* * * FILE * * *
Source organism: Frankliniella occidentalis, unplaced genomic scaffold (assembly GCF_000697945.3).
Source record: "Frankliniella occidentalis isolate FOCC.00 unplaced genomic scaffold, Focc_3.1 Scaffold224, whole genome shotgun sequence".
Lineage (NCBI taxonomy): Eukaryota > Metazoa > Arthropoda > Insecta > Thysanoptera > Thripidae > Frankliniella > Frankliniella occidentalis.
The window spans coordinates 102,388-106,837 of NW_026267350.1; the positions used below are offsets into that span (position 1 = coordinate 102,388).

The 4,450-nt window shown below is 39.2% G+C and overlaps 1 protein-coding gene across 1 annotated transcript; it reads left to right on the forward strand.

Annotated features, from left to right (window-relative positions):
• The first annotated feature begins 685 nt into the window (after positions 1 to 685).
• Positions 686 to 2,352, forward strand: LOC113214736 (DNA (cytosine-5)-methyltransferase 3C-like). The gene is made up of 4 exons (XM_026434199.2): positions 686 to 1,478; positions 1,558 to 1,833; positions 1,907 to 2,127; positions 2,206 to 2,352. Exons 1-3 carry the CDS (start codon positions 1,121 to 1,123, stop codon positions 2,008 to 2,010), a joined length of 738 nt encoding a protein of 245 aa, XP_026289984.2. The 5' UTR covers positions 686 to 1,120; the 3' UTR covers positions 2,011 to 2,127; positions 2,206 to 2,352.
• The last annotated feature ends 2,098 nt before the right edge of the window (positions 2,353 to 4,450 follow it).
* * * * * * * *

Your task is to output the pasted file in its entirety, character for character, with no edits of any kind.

Source organism: Frankliniella occidentalis, unplaced genomic scaffold (assembly GCF_000697945.3).
Source record: "Frankliniella occidentalis isolate FOCC.00 unplaced genomic scaffold, Focc_3.1 Scaffold224, whole genome shotgun sequence".
Lineage (NCBI taxonomy): Eukaryota > Metazoa > Arthropoda > Insecta > Thysanoptera > Thripidae > Frankliniella > Frankliniella occidentalis.
The window spans coordinates 102,388-106,837 of NW_026267350.1; the positions used below are offsets into that span (position 1 = coordinate 102,388).

The 4,450-nt window shown below is 39.2% G+C and overlaps 1 protein-coding gene across 1 annotated transcript; it reads left to right on the forward strand.

Annotated features, from left to right (window-relative positions):
• The first annotated feature begins 685 nt into the window (after positions 1 to 685).
• Positions 686 to 2,352, forward strand: LOC113214736 (DNA (cytosine-5)-methyltransferase 3C-like). The gene is made up of 4 exons (XM_026434199.2): positions 686 to 1,478; positions 1,558 to 1,833; positions 1,907 to 2,127; positions 2,206 to 2,352. Exons 1-3 carry the CDS (start codon positions 1,121 to 1,123, stop codon positions 2,008 to 2,010), a joined length of 738 nt encoding a protein of 245 aa, XP_026289984.2. The 5' UTR covers positions 686 to 1,120; the 3' UTR covers positions 2,011 to 2,127; positions 2,206 to 2,352.
• The last annotated feature ends 2,098 nt before the right edge of the window (positions 2,353 to 4,450 follow it).